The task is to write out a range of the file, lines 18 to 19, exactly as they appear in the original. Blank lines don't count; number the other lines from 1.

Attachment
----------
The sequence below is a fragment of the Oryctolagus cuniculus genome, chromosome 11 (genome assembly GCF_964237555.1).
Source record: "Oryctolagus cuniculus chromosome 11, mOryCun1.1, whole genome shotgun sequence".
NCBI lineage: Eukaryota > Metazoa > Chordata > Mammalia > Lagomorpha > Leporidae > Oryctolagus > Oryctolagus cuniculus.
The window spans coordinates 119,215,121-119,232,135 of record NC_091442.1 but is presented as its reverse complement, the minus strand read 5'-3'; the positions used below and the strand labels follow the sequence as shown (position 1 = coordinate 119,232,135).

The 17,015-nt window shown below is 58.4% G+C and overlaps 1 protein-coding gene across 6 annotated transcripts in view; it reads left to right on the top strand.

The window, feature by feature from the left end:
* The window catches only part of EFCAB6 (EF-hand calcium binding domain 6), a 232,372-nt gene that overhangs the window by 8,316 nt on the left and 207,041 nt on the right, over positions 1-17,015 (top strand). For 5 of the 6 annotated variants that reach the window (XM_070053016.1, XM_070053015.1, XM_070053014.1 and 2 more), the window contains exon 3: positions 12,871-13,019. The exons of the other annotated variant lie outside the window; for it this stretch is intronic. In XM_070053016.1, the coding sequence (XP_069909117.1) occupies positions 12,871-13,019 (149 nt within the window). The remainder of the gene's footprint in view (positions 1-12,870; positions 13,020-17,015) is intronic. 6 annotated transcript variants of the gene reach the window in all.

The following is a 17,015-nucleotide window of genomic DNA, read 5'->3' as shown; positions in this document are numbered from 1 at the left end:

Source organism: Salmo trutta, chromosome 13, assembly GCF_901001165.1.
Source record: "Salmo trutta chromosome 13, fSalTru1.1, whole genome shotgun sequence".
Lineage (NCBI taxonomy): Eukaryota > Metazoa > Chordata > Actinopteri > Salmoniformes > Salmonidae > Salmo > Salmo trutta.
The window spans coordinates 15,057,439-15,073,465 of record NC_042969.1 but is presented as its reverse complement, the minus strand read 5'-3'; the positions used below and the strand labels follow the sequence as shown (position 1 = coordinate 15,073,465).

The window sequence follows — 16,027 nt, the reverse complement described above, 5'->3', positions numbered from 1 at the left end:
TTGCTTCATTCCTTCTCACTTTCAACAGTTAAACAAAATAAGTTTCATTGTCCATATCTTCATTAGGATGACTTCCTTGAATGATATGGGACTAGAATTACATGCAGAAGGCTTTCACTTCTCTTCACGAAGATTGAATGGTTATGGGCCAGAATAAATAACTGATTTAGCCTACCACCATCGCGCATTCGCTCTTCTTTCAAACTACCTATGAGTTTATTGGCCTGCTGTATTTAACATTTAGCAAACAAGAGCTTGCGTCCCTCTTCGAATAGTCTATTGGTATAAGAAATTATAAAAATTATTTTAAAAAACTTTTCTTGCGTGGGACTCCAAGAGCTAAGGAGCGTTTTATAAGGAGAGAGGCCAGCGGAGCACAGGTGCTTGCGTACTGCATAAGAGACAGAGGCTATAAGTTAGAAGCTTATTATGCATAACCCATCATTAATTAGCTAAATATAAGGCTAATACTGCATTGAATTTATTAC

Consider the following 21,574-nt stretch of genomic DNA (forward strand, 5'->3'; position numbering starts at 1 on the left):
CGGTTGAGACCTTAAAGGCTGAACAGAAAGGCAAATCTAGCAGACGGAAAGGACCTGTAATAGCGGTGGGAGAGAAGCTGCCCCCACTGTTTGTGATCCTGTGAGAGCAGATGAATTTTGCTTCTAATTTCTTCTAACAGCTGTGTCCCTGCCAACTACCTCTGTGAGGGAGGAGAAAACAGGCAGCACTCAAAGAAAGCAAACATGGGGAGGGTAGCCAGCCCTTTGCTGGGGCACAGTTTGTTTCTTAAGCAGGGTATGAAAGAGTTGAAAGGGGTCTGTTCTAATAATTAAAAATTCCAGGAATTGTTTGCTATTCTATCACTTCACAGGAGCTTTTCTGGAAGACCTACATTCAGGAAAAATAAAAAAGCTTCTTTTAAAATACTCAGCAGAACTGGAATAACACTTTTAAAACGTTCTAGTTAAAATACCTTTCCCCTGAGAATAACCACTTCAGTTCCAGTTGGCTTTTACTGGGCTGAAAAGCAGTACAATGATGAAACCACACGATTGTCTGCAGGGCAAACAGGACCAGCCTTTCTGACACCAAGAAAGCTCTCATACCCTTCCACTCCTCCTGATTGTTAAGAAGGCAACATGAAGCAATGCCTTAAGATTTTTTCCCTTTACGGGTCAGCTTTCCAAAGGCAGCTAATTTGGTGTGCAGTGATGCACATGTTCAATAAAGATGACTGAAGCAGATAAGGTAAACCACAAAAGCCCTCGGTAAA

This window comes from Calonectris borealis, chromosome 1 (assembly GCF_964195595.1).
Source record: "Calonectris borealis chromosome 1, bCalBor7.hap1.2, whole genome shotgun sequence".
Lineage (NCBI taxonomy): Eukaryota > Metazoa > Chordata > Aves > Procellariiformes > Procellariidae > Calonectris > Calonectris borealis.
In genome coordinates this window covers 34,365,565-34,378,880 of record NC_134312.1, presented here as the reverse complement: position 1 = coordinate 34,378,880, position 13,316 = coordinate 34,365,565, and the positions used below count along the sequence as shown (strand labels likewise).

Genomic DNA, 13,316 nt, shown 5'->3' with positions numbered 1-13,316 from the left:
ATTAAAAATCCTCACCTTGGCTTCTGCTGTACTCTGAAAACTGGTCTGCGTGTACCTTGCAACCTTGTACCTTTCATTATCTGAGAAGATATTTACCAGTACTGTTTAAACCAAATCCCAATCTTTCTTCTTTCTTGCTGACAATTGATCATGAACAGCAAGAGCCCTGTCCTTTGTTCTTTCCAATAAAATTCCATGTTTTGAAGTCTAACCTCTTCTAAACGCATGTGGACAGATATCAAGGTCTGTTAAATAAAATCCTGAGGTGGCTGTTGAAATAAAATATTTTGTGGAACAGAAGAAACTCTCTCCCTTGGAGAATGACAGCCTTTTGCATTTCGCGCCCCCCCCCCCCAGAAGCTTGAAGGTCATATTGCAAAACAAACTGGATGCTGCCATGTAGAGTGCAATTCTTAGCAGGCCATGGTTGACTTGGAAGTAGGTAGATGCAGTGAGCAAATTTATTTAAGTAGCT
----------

Source record: "Calonectris borealis chromosome 1, bCalBor7.hap1.2, whole genome shotgun sequence".
Lineage (NCBI taxonomy): Eukaryota > Metazoa > Chordata > Aves > Procellariiformes > Procellariidae > Calonectris > Calonectris borealis.